• Highlight possible actions.
  • Clearly show whose turn it is.
  • Always animate AI turns.
  • Hide “extra” information.
  • Provide linear context.

11. This slide features a screenshot from Ascension: Chronicle of the Godslayer, put out by Playdek.

12. The screenshot here is Carcassonne, by the Coding Monkeys, which I call out as the “gold standard” of iOS board game conversions.

13. Here is a screenshot for Day’s of Wonder’s excellent Ticket To Ride application.

14. More screenshots from Ascension and Carcassonne.

15. Here is another screenshot from Carcassonne, as well as, in the foreground, a screenshot from Suburbia, put out by Jeremiah Maher.

16. This introduces a brief section on gestures and the other half of the picture, allowing the player to communicate back into the game.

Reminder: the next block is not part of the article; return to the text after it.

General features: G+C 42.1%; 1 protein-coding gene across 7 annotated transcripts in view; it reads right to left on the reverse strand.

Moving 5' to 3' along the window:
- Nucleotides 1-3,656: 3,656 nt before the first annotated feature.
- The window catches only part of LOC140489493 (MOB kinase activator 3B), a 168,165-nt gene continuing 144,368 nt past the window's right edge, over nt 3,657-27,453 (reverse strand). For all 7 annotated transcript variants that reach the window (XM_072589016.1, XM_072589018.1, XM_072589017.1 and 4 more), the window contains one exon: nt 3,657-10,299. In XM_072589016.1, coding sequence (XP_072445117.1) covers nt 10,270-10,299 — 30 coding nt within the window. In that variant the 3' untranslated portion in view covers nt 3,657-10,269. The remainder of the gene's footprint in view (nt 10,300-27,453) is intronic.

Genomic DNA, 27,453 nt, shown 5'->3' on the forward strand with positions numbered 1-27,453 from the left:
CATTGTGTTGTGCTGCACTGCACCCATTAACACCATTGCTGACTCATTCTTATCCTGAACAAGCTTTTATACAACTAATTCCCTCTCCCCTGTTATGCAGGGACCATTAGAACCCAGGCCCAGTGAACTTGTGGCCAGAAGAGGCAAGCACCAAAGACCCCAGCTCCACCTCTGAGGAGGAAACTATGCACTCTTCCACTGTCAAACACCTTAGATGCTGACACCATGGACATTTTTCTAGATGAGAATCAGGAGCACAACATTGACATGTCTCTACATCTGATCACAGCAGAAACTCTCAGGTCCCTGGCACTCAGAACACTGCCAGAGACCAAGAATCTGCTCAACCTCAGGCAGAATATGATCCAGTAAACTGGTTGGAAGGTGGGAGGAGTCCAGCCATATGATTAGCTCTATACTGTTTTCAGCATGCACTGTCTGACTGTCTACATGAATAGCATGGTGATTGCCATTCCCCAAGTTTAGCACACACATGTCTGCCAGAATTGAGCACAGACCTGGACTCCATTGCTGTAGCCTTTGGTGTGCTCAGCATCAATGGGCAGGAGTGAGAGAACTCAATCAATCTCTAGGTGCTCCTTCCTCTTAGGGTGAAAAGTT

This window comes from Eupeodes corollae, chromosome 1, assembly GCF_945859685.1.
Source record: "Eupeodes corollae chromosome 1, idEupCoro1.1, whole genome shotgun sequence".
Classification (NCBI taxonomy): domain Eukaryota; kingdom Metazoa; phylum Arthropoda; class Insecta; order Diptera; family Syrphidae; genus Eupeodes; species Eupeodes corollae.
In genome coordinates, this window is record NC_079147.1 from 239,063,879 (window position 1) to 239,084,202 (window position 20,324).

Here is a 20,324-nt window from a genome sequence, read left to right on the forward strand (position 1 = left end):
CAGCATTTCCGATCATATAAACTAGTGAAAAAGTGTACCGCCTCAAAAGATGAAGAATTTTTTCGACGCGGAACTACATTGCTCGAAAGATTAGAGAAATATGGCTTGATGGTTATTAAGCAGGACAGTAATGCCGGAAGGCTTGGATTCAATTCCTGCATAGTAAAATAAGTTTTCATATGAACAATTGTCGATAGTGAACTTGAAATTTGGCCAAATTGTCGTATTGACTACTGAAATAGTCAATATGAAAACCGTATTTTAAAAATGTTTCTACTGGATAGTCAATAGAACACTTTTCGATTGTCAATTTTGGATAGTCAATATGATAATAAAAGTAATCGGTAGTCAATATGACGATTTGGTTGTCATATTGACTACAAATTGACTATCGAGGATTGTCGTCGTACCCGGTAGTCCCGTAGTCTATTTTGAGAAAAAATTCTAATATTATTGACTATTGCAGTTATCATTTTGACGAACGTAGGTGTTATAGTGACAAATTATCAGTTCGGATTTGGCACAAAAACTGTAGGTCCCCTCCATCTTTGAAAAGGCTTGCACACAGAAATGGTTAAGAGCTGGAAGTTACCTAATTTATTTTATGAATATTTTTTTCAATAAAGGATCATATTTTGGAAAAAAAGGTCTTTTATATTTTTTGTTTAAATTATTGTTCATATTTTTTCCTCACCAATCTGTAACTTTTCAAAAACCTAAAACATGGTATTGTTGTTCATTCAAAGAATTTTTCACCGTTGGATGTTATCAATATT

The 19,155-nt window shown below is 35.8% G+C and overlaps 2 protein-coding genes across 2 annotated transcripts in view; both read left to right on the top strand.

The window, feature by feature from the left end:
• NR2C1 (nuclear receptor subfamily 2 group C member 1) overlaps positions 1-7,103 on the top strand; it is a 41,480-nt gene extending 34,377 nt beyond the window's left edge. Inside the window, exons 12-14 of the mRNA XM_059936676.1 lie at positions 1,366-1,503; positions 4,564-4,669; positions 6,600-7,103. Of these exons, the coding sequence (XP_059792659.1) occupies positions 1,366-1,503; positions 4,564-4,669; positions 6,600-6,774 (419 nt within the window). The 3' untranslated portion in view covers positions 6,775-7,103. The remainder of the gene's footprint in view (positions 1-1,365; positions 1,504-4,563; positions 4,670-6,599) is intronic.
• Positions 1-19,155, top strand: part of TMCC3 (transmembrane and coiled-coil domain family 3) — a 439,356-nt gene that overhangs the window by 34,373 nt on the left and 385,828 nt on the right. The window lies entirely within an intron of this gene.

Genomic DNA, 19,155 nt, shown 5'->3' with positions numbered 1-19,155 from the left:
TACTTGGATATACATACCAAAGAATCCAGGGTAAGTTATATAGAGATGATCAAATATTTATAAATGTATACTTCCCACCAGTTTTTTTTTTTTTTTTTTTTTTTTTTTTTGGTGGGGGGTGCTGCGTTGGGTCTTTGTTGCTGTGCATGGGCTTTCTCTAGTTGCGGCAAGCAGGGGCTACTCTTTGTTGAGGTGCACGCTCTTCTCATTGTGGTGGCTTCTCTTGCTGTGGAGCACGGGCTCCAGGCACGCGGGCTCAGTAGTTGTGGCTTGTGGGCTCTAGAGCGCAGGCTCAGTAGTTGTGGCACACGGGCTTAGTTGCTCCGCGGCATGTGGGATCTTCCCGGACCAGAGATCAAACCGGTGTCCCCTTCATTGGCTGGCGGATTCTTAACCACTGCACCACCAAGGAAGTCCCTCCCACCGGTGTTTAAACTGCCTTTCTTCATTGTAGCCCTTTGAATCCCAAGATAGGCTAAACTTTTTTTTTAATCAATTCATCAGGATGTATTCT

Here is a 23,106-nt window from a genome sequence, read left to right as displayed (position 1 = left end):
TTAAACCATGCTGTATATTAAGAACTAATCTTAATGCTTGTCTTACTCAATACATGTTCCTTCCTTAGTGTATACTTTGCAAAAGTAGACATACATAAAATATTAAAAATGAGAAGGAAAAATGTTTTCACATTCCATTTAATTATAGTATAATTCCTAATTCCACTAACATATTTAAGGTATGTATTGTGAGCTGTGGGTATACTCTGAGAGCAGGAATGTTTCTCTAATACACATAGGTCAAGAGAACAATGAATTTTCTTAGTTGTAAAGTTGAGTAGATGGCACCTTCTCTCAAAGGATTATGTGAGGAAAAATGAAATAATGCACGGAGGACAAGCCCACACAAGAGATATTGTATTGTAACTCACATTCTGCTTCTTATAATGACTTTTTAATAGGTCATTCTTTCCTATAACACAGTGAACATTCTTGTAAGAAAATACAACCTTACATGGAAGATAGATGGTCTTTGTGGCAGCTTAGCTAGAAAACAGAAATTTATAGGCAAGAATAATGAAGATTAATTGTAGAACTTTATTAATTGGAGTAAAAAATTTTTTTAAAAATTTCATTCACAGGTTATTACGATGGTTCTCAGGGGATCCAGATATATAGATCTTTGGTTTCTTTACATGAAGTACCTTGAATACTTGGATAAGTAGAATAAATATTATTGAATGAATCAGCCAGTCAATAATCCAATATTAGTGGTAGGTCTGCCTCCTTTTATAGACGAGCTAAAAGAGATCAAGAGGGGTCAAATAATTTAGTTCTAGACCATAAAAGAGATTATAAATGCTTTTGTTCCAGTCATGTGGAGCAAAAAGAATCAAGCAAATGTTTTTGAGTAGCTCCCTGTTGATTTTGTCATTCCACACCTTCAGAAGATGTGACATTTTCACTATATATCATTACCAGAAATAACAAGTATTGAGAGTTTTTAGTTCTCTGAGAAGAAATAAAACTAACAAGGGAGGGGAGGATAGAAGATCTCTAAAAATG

17. More Carcassonne and Ascension screenshots. I recommend you support both tap and drag when drag makes sense as a gesture. Tap and drag are the two gestures you probably don’t need to explain in detail.

18. Here is a screenshot from Playdek’s latest masterpiece, Lords of Waterdeep. I talk about other gestures that probably do need to be explained: double-tap, long-press, and swipe. As well as some classes of gesture that I recommend not using at all: Triple (or more) tap, and multi-finger drag/swipe.

19 & 20. I’m not sure I feel like I managed to get my points across about undo and confirmation buttons. Essentially, undo is a good idea, and if you have complex actions, you should always give your user a confirmation step. I guess what I feel less certain about having effectively communicated is WHY those are important. Screenshots from Ascension and Carcassonne.

22. Here is a screenshot from Reiner Knizia’s Samurai (developed by Conlan Rios), as well as another from Carcassonne and For The Win.

23. Screenshots here to illustrate Game Center’s GKTurnBasedMatchmakerViewController, from Reiner Knizia’s Qin, and Cafe International by Application Systems Heidelberg.

UPDATE #1: Here’s a direct link to download the slides: Usability Lessons from Mobile Board Game Conversions (9MB PDF)